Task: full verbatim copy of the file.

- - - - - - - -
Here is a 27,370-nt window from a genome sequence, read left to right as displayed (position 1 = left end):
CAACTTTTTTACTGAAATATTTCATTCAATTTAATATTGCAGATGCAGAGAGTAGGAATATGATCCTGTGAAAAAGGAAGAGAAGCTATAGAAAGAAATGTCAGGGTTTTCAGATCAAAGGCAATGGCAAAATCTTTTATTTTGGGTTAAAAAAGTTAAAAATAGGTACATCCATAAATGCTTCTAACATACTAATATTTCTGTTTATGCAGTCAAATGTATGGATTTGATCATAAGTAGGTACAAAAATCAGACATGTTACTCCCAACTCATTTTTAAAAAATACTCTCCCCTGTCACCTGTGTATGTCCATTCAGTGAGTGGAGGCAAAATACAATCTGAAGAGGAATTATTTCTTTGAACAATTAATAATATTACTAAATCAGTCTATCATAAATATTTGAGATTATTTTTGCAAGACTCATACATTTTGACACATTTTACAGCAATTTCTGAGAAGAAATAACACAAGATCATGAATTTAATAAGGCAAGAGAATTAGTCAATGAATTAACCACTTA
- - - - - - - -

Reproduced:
Here is a 27,370-nt window from a genome sequence, read left to right as displayed (position 1 = left end):
CAACTTTTTTACTGAAATATTTCATTCAATTTAATATTGCAGATGCAGAGAGTAGGAATATGATCCTGTGAAAAAGGAAGAGAAGCTATAGAAAGAAATGTCAGGGTTTTCAGATCAAAGGCAATGGCAAAATCTTTTATTTTGGGTTAAAAAAGTTAAAAATAGGTACATCCATAAATGCTTCTAACATACTAATATTTCTGTTTATGCAGTCAAATGTATGGATTTGATCATAAGTAGGTACAAAAATCAGACATGTTACTCCCAACTCATTTTTAAAAAATACTCTCCCCTGTCACCTGTGTATGTCCATTCAGTGAGTGGAGGCAAAATACAATCTGAAGAGGAATTATTTCTTTGAACAATTAATAATATTACTAAATCAGTCTATCATAAATATTTGAGATTATTTTTGCAAGACTCATACATTTTGACACATTTTACAGCAATTTCTGAGAAGAAATAACACAAGATCATGAATTTAATAAGGCAAGAGAATTAGTCAATGAATTAACCACTTA